His first stop is a toy shop. He browses, he selects something for his children, almost pays for the items pulling out the hundred rupee note; but then thinks better of it, and saying he will return shortly, stuffs the note back into his coat pocket. His next stop is a halwaai shop where he has poori and lassi. He is in high moods, joking with the shopkeeper and other customers. As gets up to leave and pushes his hands in his coat pocket to pay for the breakfast – all the agonies of hell descend upon him. The note is missing. An impressive portrayal of a person who has lost everything in life – Balraj Sahni is insulted and kicked out of the halwaai shop. He runs back to the toy shop, tries to convince the shopkeeper that he might have dropped his money at his shop. Once again, he is insulted and made to leave the premises. Now, he simply has no place to go.

The remaining part of the movie is about his trials and tribulations on trying to survive without his salary through at least one more month till the next pay day. The movie is full of scenarios of what such a person will do – he tries to borrow, he tries to get advance, he tries to take up a part time job as a tutor, he goes without lunch, he contemplates suicide, even tries it. But the agonies simply do not cease. How he shares this calamity with his wife, and how does his wife respond, are all classic scenes to be visited again. The wife goes to the pansaari (grocery shop owner) and tried to get groceries on account, she and children start to make paper bags out of newspapers in an effort to raise some money. There are friends at office like Jayant who try their best to help him within his limited means. And there are unfriendly colleagues like Rashid Khan, who are completely unmoved by the troubles of their co-worker. There are scenes and performances that move me to tears as I watch the helplessness of an honest good man, trying to keep his wits together and to keep his family alive. The saving grace of the film is that the lost money is located at the end. And it is a very interesting way that it turns up.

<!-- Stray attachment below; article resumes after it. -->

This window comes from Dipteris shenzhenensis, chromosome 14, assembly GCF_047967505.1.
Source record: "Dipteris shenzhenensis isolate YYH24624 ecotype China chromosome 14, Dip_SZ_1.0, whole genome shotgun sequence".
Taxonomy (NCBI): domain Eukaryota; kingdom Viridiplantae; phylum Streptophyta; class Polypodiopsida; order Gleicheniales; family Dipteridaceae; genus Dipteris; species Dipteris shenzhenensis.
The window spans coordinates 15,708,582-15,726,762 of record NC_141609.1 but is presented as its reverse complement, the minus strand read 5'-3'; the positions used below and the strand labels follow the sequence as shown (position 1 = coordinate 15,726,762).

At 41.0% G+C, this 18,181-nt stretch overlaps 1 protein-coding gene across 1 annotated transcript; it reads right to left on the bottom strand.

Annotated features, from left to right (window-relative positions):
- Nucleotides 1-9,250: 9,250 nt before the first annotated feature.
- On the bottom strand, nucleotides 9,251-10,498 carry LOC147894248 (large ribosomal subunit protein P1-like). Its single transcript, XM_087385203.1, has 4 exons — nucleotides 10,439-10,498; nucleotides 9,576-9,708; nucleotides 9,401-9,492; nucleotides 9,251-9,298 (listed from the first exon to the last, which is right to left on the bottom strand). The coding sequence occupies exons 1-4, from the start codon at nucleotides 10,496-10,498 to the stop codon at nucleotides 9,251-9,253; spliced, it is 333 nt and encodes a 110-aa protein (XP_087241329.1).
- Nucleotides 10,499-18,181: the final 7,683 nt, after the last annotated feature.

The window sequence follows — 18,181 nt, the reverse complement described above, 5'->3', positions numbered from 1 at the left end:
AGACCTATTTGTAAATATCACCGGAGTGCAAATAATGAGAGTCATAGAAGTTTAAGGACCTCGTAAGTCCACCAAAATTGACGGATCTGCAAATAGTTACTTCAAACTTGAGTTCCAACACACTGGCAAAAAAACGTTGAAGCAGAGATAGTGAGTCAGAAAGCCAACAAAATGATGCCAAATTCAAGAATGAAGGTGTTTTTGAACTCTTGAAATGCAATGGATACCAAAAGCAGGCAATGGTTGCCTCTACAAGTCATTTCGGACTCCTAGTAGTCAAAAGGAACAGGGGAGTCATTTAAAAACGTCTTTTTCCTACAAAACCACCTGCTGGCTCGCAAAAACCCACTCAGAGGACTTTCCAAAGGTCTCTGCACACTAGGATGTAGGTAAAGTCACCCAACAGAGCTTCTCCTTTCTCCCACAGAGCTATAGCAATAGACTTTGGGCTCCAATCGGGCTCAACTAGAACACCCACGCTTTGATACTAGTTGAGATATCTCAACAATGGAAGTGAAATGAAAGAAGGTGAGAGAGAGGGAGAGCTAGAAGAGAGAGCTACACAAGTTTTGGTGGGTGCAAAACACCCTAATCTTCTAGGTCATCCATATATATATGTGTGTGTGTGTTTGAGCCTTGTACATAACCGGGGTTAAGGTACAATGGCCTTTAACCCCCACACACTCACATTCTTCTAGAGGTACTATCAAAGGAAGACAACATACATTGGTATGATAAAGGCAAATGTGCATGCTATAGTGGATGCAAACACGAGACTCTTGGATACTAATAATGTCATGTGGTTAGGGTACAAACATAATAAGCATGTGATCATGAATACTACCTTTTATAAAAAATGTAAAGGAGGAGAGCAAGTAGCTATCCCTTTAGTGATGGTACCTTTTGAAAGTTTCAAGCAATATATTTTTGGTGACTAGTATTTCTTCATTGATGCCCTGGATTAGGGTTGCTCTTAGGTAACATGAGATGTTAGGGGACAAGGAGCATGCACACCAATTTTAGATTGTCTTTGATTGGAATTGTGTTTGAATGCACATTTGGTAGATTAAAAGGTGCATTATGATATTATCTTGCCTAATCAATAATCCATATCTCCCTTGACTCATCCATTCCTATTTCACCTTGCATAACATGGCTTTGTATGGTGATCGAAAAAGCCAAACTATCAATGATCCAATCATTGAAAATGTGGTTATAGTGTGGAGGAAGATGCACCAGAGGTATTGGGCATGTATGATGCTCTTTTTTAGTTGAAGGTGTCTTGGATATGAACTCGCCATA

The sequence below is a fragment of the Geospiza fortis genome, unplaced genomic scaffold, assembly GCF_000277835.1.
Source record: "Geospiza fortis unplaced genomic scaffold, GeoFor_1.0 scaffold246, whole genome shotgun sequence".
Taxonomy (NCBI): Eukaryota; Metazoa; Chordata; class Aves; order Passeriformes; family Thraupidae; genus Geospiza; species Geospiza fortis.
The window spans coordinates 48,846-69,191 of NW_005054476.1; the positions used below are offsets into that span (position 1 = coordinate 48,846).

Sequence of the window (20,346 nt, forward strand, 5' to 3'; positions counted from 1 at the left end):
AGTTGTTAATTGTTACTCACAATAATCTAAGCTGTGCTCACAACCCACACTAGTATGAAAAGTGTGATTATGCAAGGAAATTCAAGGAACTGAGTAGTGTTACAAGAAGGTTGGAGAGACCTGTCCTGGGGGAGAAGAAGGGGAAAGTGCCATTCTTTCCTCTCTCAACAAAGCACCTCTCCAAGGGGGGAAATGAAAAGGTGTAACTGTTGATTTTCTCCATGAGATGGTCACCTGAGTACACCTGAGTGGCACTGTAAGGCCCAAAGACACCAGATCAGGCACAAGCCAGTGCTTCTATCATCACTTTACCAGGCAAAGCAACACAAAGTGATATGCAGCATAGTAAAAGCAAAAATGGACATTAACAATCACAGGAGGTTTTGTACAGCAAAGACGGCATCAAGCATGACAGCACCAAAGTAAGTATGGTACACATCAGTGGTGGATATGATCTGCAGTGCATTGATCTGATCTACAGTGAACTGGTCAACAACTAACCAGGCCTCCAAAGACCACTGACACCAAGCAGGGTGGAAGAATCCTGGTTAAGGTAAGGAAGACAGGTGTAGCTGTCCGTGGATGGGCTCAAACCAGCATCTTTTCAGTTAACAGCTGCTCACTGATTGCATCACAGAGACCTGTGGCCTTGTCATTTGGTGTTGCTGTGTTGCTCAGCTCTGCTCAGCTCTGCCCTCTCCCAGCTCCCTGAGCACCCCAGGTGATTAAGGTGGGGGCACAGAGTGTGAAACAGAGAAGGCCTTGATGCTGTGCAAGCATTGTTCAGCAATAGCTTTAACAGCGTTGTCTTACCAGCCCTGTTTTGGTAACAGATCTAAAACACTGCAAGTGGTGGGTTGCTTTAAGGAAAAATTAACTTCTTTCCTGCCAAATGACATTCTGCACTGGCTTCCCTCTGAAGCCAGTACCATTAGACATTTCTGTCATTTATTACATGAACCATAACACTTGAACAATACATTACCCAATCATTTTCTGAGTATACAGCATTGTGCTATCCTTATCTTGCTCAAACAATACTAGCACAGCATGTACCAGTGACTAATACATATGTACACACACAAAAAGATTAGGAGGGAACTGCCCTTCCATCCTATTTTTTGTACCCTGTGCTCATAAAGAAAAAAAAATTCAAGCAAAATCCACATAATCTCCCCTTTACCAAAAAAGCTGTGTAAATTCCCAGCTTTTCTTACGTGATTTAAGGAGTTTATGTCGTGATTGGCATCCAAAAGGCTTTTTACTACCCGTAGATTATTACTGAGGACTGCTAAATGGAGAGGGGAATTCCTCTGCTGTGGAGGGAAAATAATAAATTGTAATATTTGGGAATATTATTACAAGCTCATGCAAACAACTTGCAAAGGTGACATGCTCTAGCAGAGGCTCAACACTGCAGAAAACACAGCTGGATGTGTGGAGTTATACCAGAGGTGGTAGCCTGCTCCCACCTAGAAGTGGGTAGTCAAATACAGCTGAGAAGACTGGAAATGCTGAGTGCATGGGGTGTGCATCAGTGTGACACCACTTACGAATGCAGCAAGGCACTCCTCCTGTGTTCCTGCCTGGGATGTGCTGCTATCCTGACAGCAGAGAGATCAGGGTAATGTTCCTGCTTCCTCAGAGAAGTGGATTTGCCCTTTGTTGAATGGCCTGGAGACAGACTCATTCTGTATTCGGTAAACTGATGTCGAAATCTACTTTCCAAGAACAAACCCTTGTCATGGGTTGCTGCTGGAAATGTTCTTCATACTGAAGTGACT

In this sad and poignant film, this song is probably the saddest and the most pain filled song. Having come to know of the calamity that has befallen her husband, and the manner in which he is trying to fight these problems, there comes a point when the wife’s hopes probably break and she calls for help. The entire scenario and the get up of the film is so deeply entrenched into the simple values of our social system. She has no help at hand, she has no one with whom she can share her pain. For a woman in our culture, her last hope is her maternal family. But she is too afraid to inform them or talk to them. So she tells the bird to take her message to her parents and family, and let them know that she just a cheerless bundle of tears these days.

Then after telling this to the crows, she starts to make amendments to her request. First, she prohibits the crow from telling her mother, she will break down and cry. Then, thinking some more she prohibits the crow from telling her father also, he will cry into the cloth of his pugree (head dress) and not know what to do. She tells the crow to tell everyone, but not these two.

Then in the next stanza she makes some more amendments. She tells the crow not to tell her sister either, for she may give up her own food. Then she says, do not even tell my bhaabhi (sister-in-law, brother’s wife), for the fear that she might spread this in her own maternal family and make fun of it. She tells the crow to tell everyone, but not these two.

The embattled lady then ends the verses with telling the crow, to go an tell this tale of woes to her brother only. He will surely come to her aid, riding the blue steed.